Jonathan Kantor is the new managing director and senior advisor of Local 802. In that role, he will function as chief legal officer for 802, and will be in an advisory capacity with respect to collective bargaining, strategy and improving our financial strength. In addition, Mr. Kantor has been appointed as one of the trustees to the Health Fund. Before stepping down in 2017, he served for 23 years as executive vice president and general counsel of CNA Financial, a leading financial services company with over $40 billion in assets. Before CNA, he was a partner in a New York law firm, Shea & Gould.
Allegro: Local 802 has never had a managing director before. How did this come about?
Jonathan Kantor: Well, I have had a long career in both the legal and business worlds. One of my jobs here will be to oversee all the legal functions of the local. But the job also has a strong business component to it, which is to advise the Executive Board and the officers on business issues. Because of my duel role advising the local on both business and legal issues, we decided the better title would be managing director and senior advisor.
Allegro: Describe how a financial executive and a lawyer becomes managing director of Local 802.
Jonathan Kantor: I am an amateur cellist and have played chamber music with Local 802 musicians for a long time. And over the years, they voiced their concerns about the health plan and of course about the pension plan. Eventually their concerns became my concerns, and I got involved.
Allegro: How did you get involved?
Jonathan Kantor: I was introduced to Musicians for Pension Security. I had experience with pensions and investments, and I was able to help. And now here I am. And from the start, I must say what a pleasure it has been working with Adam. He is incredibly hard working, attentive to detail, and a tremendous listener. All the qualities that made him a first-rate musician are the qualities he brings to his role at 802.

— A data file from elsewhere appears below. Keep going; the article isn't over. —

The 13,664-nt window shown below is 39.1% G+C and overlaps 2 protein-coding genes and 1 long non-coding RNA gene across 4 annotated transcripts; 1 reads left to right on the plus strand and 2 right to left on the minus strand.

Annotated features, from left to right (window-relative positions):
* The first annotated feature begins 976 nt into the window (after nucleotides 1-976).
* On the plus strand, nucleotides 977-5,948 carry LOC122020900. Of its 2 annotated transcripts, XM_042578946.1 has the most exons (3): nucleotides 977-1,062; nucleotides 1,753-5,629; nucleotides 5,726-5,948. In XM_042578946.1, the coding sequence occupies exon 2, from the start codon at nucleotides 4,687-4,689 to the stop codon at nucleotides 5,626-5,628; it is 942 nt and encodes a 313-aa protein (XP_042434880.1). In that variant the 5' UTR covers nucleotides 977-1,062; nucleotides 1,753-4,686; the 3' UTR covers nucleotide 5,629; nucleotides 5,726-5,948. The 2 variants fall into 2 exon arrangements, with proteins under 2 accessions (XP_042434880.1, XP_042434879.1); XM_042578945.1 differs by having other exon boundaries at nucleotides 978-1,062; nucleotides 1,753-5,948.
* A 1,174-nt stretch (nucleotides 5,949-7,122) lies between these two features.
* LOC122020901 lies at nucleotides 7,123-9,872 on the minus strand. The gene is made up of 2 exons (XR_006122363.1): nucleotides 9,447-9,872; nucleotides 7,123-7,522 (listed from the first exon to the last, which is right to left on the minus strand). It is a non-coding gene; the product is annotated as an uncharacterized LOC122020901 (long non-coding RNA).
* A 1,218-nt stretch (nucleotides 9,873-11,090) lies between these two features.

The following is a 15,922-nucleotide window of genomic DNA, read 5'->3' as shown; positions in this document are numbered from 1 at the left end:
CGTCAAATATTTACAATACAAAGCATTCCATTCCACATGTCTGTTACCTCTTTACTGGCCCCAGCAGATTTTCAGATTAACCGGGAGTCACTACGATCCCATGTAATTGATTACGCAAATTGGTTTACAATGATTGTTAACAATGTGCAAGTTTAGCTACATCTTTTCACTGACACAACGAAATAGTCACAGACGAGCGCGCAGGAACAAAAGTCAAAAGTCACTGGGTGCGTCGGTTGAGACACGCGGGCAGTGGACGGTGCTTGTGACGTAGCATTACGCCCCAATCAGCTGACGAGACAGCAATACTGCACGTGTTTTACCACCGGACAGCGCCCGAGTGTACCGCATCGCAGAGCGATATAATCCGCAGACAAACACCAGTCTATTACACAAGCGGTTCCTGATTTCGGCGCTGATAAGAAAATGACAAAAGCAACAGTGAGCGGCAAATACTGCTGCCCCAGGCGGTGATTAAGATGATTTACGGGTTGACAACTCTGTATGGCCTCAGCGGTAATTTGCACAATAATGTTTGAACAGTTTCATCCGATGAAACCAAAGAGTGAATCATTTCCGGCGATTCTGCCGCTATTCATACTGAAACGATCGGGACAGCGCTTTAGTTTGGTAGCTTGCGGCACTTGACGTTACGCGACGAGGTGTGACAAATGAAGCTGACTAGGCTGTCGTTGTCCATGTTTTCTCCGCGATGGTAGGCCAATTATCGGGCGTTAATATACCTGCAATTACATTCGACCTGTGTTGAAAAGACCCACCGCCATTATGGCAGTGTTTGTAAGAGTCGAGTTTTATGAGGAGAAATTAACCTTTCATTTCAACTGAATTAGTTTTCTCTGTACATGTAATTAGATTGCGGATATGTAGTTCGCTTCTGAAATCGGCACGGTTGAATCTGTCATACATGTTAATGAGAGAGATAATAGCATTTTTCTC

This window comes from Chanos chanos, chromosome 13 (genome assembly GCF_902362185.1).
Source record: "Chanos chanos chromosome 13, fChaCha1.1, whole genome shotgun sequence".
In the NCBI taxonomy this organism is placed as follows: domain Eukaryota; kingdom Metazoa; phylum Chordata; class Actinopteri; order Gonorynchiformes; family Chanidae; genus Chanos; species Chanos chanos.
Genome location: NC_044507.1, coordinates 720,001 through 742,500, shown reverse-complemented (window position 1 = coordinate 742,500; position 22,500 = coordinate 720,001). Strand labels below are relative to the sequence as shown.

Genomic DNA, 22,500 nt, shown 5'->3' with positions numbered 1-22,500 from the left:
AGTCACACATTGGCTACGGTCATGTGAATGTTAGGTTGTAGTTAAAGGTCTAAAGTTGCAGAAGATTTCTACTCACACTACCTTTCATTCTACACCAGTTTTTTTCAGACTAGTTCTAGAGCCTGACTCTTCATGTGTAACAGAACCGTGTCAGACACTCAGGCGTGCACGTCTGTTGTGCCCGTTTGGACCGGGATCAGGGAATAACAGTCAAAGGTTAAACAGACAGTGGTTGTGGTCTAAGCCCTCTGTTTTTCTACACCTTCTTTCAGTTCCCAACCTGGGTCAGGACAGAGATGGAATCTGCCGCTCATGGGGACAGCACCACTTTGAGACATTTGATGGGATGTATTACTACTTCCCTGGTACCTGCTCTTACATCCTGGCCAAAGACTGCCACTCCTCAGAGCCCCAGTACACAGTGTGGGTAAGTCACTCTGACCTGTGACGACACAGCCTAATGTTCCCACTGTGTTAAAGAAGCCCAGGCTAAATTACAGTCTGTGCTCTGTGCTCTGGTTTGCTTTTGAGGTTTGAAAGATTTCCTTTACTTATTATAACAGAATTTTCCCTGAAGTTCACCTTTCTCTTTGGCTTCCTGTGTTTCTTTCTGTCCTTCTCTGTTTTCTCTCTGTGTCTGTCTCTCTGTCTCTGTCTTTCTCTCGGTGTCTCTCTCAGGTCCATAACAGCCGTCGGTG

Allegro: What are your initial impressions of 802?
Jonathan Kantor: Coming in, the priority was to get to a balanced budget, and now we have one. To get there, we took a hard look at expenses, and found some inefficiencies, particularly in the areas of audit, PR and legal fees. For example, there was a retainer arrangement with a law firm which was costing the local $180,000 per year. But then whenever something significant happened, the law firm would charge in addition to the retainer. So, what’s the point of the retainer? We ended our retainer with the firm and this year 802 will be spending much less on legal fees. There are many more examples of things like that.
Allegro: We understand you are already involved in collective bargaining. What is your approach to negotiating?
Jonathan Kantor: Right now, I am involved as an advisor in both the Broadway negotiations and the Off Broadway negotiations. They are going on at the same time. In my career, I have negotiated many contracts, some involving billions of dollars. I have found it’s never enough to tell the other side what you want. You need to tell them why you want it, and particularly what problems you are trying to solve. Then the other side may come up with a solution you never thought of. The best negotiations are where both sides outline and agree on what the problems are, and then go about solving them together.
Allegro: What’s different about the union environment and the business environment?
Jonathan Kantor: The business environment is top down. The union environment – at least this union – is much more of a democracy. It is critical to truly listen, hear and respect what people are saying. Many points of view need to be accounted for when formulating negotiating positions.
Allegro: What are your initial views of the Health Plan?
Jonathan Kantor: My former company used to be a major player in the group health insurance business, so I understand the dynamics of the business. It is very important to me that we make available health insurance coverage to as many musicians as we can, consistent with remaining fiscally prudent.
Allegro: What does this job mean to you personally?
Jonathan Kantor: I’m just grateful for opportunity to help people I care about – musicians – and to bring to them the knowledge and skills I have built up over the years. I have something to contribute, and so long as that remains the case, I’d like to be of service.
Allegro: Jon, thanks very much for your time and good luck in your new position.